“Bite-Size Bits of Local, National, and Global History”
“Bite-Size Bits of Local, National, and Global History”
Scottsboro in Jackson County, Alabama — The American South (East South Central)

Gen. Andrew Jackson

Soldier, Statesman, 7th President U.S.A.

Gen. Andrew Jackson Marker image. Click for full size.
By Tim Carr, September 6, 2009
1. Gen. Andrew Jackson Marker
Inscription. Jackson County was created by the State Legislature on December 13, 1819 while in session in Huntsville, Ala. The county was named in honor of Gen. Andrew Jackson who was visiting in Huntsville at the time. This Statue was presented by the Citizens of Jackson County during the year of the Bicentennial 1776 - 1976
Erected 1976.
Location. 34° 40.35′ N, 86° 2.04′ W. Marker is in Scottsboro, Alabama, in Jackson County. Marker is on East Laurel Street near South Broad Street (State Route 279), on the right when traveling east. Click for map. Located on the Jackson County Courthouse grounds on the East Laurel Street side. Marker is in this post office area: Scottsboro AL 35768, United States of America.
Other nearby markers. At least 8 other markers are within 18 miles of this marker, measured as the crow flies. Robert Thomas Scott (here, next to this marker); Jackson County Courthouse And The Scottsboro Boys (within shouting distance of this marker); Scottsboro Railroad Depot (approx. ¼ mile away); Bellefonte Cemetery / Town of Bellefonte (approx. 5.7 miles away); Town of Section (approx. 6.9 miles away); History of Langston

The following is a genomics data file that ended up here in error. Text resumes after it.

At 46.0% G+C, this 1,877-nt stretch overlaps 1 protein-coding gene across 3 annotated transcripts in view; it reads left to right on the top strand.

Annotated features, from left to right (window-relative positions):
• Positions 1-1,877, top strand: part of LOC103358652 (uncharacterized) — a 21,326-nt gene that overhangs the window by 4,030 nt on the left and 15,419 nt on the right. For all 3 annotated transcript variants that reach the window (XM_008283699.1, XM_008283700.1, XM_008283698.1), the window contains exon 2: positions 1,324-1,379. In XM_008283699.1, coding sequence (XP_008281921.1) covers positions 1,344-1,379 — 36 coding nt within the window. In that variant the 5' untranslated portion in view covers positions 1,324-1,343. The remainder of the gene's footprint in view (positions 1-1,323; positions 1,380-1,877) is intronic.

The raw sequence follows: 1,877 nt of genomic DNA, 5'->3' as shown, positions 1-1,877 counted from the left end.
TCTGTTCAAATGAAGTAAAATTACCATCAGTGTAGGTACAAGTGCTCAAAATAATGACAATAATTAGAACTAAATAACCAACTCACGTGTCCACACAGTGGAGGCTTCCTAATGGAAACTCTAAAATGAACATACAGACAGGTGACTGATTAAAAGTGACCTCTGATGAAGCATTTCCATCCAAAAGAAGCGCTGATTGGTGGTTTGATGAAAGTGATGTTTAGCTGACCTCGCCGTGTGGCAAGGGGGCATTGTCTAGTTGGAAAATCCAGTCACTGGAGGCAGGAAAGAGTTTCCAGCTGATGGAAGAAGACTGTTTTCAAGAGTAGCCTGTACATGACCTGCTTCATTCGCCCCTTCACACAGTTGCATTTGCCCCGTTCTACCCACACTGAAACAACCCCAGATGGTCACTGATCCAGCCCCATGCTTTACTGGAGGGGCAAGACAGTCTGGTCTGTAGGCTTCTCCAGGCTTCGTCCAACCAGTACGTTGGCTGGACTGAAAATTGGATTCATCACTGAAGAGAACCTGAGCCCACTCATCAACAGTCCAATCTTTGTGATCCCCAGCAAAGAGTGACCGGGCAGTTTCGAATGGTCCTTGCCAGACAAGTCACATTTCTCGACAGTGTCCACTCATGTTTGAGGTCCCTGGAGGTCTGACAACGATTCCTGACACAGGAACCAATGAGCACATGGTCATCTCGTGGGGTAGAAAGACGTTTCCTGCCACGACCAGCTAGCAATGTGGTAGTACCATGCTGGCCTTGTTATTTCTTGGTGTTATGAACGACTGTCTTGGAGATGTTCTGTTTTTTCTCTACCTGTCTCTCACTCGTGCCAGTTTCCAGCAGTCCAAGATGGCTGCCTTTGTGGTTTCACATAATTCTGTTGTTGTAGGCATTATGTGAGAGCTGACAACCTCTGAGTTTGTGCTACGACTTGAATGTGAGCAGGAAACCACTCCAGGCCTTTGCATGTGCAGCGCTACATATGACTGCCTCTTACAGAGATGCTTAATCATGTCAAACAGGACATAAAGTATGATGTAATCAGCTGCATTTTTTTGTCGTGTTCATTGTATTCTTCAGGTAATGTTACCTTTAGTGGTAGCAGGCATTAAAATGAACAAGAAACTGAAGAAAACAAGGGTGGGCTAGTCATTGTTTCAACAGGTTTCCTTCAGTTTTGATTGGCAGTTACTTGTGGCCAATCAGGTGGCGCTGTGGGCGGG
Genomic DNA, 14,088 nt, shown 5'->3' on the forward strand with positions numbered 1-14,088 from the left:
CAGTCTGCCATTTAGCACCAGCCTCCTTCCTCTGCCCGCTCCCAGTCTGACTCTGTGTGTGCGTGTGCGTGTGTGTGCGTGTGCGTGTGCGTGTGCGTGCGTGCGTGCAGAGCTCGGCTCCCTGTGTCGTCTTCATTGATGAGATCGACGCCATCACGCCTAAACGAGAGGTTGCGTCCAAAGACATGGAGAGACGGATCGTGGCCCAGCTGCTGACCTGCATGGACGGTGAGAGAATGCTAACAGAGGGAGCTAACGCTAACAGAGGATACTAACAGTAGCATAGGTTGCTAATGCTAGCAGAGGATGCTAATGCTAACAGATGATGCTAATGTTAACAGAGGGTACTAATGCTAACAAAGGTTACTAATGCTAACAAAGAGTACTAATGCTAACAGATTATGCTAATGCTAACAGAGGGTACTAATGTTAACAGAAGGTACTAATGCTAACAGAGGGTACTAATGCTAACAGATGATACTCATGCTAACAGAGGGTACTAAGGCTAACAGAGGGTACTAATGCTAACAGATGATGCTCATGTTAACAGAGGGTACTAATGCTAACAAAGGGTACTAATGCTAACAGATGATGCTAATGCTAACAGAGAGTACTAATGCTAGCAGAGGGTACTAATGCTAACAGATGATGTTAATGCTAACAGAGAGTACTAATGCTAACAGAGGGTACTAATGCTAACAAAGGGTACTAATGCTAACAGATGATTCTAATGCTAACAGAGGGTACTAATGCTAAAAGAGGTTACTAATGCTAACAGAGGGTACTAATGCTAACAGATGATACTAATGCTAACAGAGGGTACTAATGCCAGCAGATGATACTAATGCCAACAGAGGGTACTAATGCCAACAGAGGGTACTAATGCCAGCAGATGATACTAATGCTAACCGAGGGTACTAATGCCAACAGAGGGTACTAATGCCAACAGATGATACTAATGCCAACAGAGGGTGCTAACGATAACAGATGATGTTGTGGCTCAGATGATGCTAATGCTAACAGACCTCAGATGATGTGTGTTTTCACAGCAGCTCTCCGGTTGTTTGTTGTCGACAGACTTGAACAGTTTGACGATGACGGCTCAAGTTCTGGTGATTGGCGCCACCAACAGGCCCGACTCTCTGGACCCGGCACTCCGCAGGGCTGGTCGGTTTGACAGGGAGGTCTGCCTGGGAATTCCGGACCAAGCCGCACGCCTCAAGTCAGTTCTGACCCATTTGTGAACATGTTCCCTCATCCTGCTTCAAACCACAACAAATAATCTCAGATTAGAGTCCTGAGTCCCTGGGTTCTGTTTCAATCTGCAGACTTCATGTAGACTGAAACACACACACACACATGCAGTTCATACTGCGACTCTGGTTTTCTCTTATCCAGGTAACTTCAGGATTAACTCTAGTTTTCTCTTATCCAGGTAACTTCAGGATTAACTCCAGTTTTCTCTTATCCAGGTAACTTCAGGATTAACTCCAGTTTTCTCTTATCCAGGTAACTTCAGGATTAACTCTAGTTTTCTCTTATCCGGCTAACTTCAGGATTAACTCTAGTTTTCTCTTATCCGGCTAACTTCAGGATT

Gen. Andrew Jackson image. Click for full size.
By Tim Carr, September 6, 2009
2. Gen. Andrew Jackson
(approx. 9.6 miles away); Cathedral Caverns (approx. 13.2 miles away); Fort Harker (approx. 17.1 miles away). Click for a list of all markers in Scottsboro.
Categories. Antebellum South, USGovernmentNotable Persons
Andrew Jackson image. Click for full size.
By Allen C. Browne, February 16, 2015
3. Andrew Jackson
This 1836-37 portrait of Andrew Jackson by Ralph E. W. Earl hangs in the National Portrait Gallery in Washington DC..

“With the possible exception of Abraham Lincoln, no nineteenth-century president wielded his powers more aggressively than Andrew Jackson, which is confirmed by his use of the presidential veto over Congress. Unlike his predecessors, who invoked that power on strictly constitutional grounds, Jackson vetoed key congressional measures, not because he deemed them illegal, but simply because he did not like them. In doing so, he set a precedent that vastly enlarged the presidential role in congressional law­making. Among Jackson's opponents, this executive activism drew charges of dictatorship. Those accusations, however, carried little weight among yeoman farmers and laborers, who doted on Jackson's professed opposition to elitism.

Jackson is here depicted in the last year of his presidency, …” — National Portrait Gallery
Credits. This page originally submitted on , by Timothy Carr of Birmingham, Alabama. This page has been viewed 1,434 times since then and 104 times this year. Photos:   1, 2. submitted on , by Timothy Carr of Birmingham, Alabama.   3. submitted on , by Allen C. Browne of Silver Spring, Maryland. • Syd Whittle was the editor who published this page. This page was last revised on June 16, 2016.
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